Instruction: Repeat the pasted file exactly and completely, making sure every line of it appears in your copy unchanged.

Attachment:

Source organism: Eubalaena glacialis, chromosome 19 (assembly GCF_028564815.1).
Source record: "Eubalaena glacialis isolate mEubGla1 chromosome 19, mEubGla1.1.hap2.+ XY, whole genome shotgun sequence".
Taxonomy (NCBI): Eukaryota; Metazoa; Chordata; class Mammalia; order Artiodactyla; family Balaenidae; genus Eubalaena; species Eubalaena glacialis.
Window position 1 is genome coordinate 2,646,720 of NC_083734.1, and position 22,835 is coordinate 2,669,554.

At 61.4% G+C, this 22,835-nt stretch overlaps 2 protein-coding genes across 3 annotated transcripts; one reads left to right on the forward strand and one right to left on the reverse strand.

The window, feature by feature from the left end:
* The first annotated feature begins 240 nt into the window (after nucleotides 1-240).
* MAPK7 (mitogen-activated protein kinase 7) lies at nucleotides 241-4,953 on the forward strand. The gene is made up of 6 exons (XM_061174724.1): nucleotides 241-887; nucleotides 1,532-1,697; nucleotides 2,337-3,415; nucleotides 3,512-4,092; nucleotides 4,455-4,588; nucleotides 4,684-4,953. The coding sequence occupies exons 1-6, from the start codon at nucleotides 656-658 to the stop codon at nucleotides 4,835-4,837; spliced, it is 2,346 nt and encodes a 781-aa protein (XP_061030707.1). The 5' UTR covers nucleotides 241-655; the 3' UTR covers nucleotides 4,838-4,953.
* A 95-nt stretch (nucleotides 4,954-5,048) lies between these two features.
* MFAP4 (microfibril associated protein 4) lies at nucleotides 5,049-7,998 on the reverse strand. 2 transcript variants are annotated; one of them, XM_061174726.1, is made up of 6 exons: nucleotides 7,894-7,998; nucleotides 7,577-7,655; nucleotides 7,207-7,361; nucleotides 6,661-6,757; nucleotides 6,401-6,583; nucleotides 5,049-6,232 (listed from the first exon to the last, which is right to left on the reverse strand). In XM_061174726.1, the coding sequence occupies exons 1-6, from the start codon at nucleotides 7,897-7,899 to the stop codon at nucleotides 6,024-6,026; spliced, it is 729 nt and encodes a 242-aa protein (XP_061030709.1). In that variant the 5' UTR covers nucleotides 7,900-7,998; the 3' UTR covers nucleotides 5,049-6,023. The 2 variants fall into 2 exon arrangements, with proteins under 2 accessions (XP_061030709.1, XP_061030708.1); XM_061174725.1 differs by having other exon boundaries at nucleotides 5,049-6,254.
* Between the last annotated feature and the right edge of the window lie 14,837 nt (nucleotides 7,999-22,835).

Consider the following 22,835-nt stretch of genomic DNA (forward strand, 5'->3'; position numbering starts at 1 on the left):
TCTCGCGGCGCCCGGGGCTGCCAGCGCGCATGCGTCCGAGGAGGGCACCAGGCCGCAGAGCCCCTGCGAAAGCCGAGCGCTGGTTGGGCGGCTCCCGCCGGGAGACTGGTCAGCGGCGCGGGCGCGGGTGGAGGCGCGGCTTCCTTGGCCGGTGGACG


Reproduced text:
Source organism: Eubalaena glacialis, chromosome 19 (assembly GCF_028564815.1).
Source record: "Eubalaena glacialis isolate mEubGla1 chromosome 19, mEubGla1.1.hap2.+ XY, whole genome shotgun sequence".
Taxonomy (NCBI): Eukaryota; Metazoa; Chordata; class Mammalia; order Artiodactyla; family Balaenidae; genus Eubalaena; species Eubalaena glacialis.
Window position 1 is genome coordinate 2,646,720 of NC_083734.1, and position 22,835 is coordinate 2,669,554.

At 61.4% G+C, this 22,835-nt stretch overlaps 2 protein-coding genes across 3 annotated transcripts; one reads left to right on the forward strand and one right to left on the reverse strand.

The window, feature by feature from the left end:
* The first annotated feature begins 240 nt into the window (after nucleotides 1-240).
* MAPK7 (mitogen-activated protein kinase 7) lies at nucleotides 241-4,953 on the forward strand. The gene is made up of 6 exons (XM_061174724.1): nucleotides 241-887; nucleotides 1,532-1,697; nucleotides 2,337-3,415; nucleotides 3,512-4,092; nucleotides 4,455-4,588; nucleotides 4,684-4,953. The coding sequence occupies exons 1-6, from the start codon at nucleotides 656-658 to the stop codon at nucleotides 4,835-4,837; spliced, it is 2,346 nt and encodes a 781-aa protein (XP_061030707.1). The 5' UTR covers nucleotides 241-655; the 3' UTR covers nucleotides 4,838-4,953.
* A 95-nt stretch (nucleotides 4,954-5,048) lies between these two features.
* MFAP4 (microfibril associated protein 4) lies at nucleotides 5,049-7,998 on the reverse strand. 2 transcript variants are annotated; one of them, XM_061174726.1, is made up of 6 exons: nucleotides 7,894-7,998; nucleotides 7,577-7,655; nucleotides 7,207-7,361; nucleotides 6,661-6,757; nucleotides 6,401-6,583; nucleotides 5,049-6,232 (listed from the first exon to the last, which is right to left on the reverse strand). In XM_061174726.1, the coding sequence occupies exons 1-6, from the start codon at nucleotides 7,897-7,899 to the stop codon at nucleotides 6,024-6,026; spliced, it is 729 nt and encodes a 242-aa protein (XP_061030709.1). In that variant the 5' UTR covers nucleotides 7,900-7,998; the 3' UTR covers nucleotides 5,049-6,023. The 2 variants fall into 2 exon arrangements, with proteins under 2 accessions (XP_061030709.1, XP_061030708.1); XM_061174725.1 differs by having other exon boundaries at nucleotides 5,049-6,254.
* Between the last annotated feature and the right edge of the window lie 14,837 nt (nucleotides 7,999-22,835).

Consider the following 22,835-nt stretch of genomic DNA (forward strand, 5'->3'; position numbering starts at 1 on the left):
TCTCGCGGCGCCCGGGGCTGCCAGCGCGCATGCGTCCGAGGAGGGCACCAGGCCGCAGAGCCCCTGCGAAAGCCGAGCGCTGGTTGGGCGGCTCCCGCCGGGAGACTGGTCAGCGGCGCGGGCGCGGGTGGAGGCGCGGCTTCCTTGGCCGGTGGACG